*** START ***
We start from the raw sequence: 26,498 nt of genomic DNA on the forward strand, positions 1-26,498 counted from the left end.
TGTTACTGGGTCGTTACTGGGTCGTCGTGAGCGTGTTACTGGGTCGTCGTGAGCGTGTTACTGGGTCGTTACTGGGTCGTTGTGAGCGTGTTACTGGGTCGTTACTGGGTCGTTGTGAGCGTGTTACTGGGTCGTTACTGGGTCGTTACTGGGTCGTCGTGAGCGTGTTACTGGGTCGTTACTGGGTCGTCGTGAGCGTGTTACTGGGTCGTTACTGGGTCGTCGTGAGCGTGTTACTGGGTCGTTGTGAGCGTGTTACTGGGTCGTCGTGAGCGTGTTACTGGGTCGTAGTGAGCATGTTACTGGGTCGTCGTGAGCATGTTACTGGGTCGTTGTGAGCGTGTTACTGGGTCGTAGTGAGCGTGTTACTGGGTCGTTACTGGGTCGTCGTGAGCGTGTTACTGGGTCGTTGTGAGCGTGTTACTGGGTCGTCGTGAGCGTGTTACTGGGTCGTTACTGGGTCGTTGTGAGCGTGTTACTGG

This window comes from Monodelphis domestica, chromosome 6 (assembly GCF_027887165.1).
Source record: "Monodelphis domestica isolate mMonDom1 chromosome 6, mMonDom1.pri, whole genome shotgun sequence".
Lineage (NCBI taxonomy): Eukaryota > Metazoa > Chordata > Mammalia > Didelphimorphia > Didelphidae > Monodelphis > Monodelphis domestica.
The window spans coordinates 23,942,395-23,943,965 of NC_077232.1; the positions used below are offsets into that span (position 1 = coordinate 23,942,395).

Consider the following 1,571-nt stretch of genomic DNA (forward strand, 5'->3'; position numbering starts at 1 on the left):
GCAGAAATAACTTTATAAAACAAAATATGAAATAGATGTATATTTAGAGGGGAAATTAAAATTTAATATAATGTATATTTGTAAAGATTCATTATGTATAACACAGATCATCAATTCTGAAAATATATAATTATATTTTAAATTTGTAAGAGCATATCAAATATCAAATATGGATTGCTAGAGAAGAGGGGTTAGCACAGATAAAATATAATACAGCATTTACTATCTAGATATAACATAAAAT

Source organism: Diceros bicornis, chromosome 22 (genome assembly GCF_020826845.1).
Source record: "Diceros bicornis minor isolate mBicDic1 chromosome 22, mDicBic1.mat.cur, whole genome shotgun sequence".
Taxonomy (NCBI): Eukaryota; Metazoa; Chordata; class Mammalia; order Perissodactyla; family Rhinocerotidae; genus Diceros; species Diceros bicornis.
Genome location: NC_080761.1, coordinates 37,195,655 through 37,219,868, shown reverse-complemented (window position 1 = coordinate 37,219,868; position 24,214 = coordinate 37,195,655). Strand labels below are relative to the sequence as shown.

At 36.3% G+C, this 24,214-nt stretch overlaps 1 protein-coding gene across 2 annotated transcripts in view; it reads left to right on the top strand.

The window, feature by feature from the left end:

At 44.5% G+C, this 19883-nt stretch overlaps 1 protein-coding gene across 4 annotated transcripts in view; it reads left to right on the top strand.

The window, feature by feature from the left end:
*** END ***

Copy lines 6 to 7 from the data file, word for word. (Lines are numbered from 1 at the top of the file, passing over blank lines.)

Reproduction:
The window spans coordinates 23,942,395-23,943,965 of NC_077232.1; the positions used below are offsets into that span (position 1 = coordinate 23,942,395).

Consider the following 1,571-nt stretch of genomic DNA (forward strand, 5'->3'; position numbering starts at 1 on the left):